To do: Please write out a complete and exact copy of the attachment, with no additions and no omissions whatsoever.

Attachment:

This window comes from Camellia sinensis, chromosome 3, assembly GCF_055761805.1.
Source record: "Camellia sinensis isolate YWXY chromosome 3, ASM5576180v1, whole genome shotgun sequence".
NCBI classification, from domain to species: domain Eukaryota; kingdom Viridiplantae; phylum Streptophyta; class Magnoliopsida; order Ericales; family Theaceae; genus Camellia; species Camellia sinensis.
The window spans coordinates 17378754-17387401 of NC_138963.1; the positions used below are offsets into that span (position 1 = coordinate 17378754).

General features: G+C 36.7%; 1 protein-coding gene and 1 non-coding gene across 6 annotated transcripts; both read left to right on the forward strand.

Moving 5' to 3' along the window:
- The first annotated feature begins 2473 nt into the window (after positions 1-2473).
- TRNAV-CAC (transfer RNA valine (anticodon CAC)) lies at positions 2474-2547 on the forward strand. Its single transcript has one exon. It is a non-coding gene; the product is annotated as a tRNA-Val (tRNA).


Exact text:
This window comes from Camellia sinensis, chromosome 3, assembly GCF_055761805.1.
Source record: "Camellia sinensis isolate YWXY chromosome 3, ASM5576180v1, whole genome shotgun sequence".
NCBI classification, from domain to species: domain Eukaryota; kingdom Viridiplantae; phylum Streptophyta; class Magnoliopsida; order Ericales; family Theaceae; genus Camellia; species Camellia sinensis.
The window spans coordinates 17378754-17387401 of NC_138963.1; the positions used below are offsets into that span (position 1 = coordinate 17378754).

General features: G+C 36.7%; 1 protein-coding gene and 1 non-coding gene across 6 annotated transcripts; both read left to right on the forward strand.

Moving 5' to 3' along the window:
- The first annotated feature begins 2473 nt into the window (after positions 1-2473).
- TRNAV-CAC (transfer RNA valine (anticodon CAC)) lies at positions 2474-2547 on the forward strand. Its single transcript has one exon. It is a non-coding gene; the product is annotated as a tRNA-Val (tRNA).